Demonstrators killed by security forces as protests sweep Syria
At least eight people were reportedly killed by security forces Friday during anti-regime protests following Muslim prayers across Syria. The US and France have called for President Bashar al-Assad to lead a transition or "get out."
AFP - Syrian security forces killed at least eight people on Friday as anti-regime protests broke out across Syria, including in the capital Damascus, activists said.
"We have three people killed in the southern town of Dael, three others in the Damascus suburb of Qatana, one in the suburb of Zabadani and another in Jableh, located near the coastal city of Latakia," said Rami Abdel Rahman, head of the London-based Syrian Observatory for Human Rights.
The killings took place as pro-democracy protesters again took to the streets in several cities and towns across the country after Muslim Friday prayers, in what has become a weekly ritual.
Those killed in Dael were chanting "Allahu akbar" or "God is greatest" on rooftops when they were gunned down at dawn, Abdel Rahman said.
Baton-wielding troops also violently dispersed thousands of people protesting in the northern town of Aleppo and the eastern town of Deir Ezzor, the head of another rights group said.
Security forces waded in with clubs to disperse the protest in the north Damascus district of Rokn-eddin, Abdul Karim Rihawi, head of the Syrian Human Rights League, told AFP by telephone.
"We have received information that the Syrian security forces fired in the air to disperse around 5,000 protesters who gathered in Deir Ezzor after the Friday prayers," he added.
In Aleppo, security forces used truncheons to disperse hundreds of protesters gathered in the Salaheddin district, Rihawi said, while in the northeastern town of Derbassiyeh, some 400 people protested against the regime by singing the national anthem and waving the Syrian flag. Rihawi said there was no police intervention in Derbassiyeh.
Protests were also reported in the region of Homs, located in central Syria, in Qamlishi, in the northeast of the country and in the northern, Kurdish-majority town of Amuda.
Friday's unrest took place as French President Nicolas Sarkozy endorsed a call by his US counterpart for Syria's President Bashar al-Assad to lead a transition or "get out."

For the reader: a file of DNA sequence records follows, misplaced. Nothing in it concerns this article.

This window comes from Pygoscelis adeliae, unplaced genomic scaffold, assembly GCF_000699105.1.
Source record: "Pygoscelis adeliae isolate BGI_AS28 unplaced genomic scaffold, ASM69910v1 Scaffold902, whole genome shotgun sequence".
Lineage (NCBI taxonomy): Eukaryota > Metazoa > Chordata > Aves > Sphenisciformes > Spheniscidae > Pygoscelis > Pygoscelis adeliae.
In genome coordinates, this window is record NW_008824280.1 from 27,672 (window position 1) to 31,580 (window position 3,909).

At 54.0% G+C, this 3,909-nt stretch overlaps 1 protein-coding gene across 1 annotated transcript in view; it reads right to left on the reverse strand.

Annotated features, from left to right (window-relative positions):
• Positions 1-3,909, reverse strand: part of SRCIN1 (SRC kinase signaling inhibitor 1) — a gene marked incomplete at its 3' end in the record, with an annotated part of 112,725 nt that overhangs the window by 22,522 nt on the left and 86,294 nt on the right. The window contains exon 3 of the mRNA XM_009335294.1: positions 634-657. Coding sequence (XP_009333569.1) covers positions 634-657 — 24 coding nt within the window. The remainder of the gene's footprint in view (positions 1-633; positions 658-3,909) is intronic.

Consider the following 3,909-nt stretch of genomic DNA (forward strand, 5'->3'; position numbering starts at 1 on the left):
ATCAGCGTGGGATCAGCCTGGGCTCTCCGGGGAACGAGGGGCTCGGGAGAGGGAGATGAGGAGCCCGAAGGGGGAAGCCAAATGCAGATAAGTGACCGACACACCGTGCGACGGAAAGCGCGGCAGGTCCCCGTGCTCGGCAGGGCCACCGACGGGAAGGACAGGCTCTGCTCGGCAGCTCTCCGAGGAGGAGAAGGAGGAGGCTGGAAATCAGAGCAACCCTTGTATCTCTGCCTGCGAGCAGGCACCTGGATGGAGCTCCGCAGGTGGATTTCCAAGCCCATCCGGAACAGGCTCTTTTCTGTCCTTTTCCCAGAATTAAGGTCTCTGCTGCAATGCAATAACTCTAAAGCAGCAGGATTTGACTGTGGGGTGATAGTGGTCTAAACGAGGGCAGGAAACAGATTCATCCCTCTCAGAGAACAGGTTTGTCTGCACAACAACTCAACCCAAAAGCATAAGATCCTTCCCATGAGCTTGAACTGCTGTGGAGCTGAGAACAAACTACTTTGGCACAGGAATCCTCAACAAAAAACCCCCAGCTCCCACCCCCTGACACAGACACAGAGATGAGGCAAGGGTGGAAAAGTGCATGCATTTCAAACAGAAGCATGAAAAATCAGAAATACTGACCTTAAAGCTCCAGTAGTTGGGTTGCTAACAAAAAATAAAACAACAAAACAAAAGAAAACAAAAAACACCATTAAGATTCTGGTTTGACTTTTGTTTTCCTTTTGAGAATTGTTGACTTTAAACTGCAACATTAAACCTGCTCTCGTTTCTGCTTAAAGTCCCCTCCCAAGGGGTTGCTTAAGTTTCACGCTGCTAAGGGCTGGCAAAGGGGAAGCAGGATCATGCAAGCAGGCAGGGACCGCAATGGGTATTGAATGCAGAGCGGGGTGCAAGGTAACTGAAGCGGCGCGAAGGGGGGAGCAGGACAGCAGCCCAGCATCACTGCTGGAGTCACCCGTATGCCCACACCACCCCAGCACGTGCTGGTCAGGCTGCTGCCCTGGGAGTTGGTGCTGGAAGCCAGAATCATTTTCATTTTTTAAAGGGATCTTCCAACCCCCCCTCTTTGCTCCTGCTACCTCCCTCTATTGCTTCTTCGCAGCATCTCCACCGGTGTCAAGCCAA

"We've done everything to bring Syria into the international community. Everything. We talked (to the Syrians), tried to help them, to understand them," said Sarkozy, who was speaking at the summit of G8 nations in France.
"Unfortunately, I'm sorry to say that Syria's leaders are moving quickly in reverse. Under these conditions, France withdraws its trust and denounces what must be denounced," Sarkozy said.
Sarkozy's declaration is the first time that France has spoken so explicitly about Assad leaving power. Until now France has simply called for an end to the repression in Syria and for reforms to be implemented.
Turkish Prime Minister Recep Tayyip Erdogan also telephoned Assad on Friday and urged him to move toward reforms to end the deadly unrest, a government official said.
Erdogan "emphasised again the importance of reform," the official told AFP on condition of anonymity, refusing to give other details.
Erdogan, who enjoys good relations with Assad, has piled up pressure on the Syrian leader to initiate a democratic transition but stopped short of calling for his departure.
Since the revolt in Syria erupted mid-March, Friday protests have become a weekly ritual and are widely seen as a barometer of whether activists are able to maintain momentum despite the repression.
The protests that swept the country on Friday last week left at least 44 people dead. Several more were killed the following day during funerals for the victims.
Protesters in recent days have shifted their strategy, opting to stage demonstrations at night in a bid to outwit the security forces and avoid arrest.
More than 1,000 people have been killed and 10,000 others arrested since the revolt began in mid-March, according to rights groups.
Syrian authorities say 143 soldiers, security forces and police have been killed.
Foreign journalists have been barred from travelling inside Syria to report on the unrest.
The government insists the unrest is the work of "armed terrorist gangs" backed by Islamists and foreign agitators.
It initially responded to the revolt by offering some concessions, including lifting the state of emergency in place for nearly five decades, but coupled that with a fierce military crackdown focused on protest hubs.
The opposition has dismissed calls for dialogue, saying that could only take place once the violence ends, political prisoners are released and other reforms are adopted.